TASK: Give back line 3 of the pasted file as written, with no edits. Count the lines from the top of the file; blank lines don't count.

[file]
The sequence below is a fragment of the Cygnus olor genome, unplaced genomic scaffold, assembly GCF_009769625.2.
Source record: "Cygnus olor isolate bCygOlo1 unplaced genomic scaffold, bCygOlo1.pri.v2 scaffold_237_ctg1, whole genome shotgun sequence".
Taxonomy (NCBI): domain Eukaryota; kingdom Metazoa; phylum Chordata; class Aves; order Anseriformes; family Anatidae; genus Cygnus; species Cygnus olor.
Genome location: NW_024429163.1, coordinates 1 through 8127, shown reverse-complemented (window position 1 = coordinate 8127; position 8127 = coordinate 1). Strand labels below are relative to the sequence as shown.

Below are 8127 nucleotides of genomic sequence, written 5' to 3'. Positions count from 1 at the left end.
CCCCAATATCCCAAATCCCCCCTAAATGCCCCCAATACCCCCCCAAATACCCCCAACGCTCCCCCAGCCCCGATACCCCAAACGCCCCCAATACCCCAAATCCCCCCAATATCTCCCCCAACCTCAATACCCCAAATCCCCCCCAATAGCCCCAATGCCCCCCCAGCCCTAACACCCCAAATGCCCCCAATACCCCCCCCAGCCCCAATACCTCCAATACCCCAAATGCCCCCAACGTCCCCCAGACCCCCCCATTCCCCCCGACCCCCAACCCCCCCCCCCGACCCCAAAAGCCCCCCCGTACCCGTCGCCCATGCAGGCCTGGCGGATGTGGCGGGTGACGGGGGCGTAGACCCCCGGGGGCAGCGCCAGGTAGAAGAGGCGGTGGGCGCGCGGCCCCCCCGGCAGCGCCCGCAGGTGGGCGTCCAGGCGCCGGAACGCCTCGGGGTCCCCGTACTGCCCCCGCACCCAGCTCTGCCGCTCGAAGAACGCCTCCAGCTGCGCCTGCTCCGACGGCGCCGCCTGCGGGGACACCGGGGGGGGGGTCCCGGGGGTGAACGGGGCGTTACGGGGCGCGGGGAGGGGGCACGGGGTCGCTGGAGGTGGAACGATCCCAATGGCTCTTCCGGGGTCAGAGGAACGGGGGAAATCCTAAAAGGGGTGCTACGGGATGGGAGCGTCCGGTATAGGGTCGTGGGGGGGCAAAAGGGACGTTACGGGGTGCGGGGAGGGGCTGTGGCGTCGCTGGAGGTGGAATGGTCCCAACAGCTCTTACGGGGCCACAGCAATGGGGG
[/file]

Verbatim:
Taxonomy (NCBI): domain Eukaryota; kingdom Metazoa; phylum Chordata; class Aves; order Anseriformes; family Anatidae; genus Cygnus; species Cygnus olor.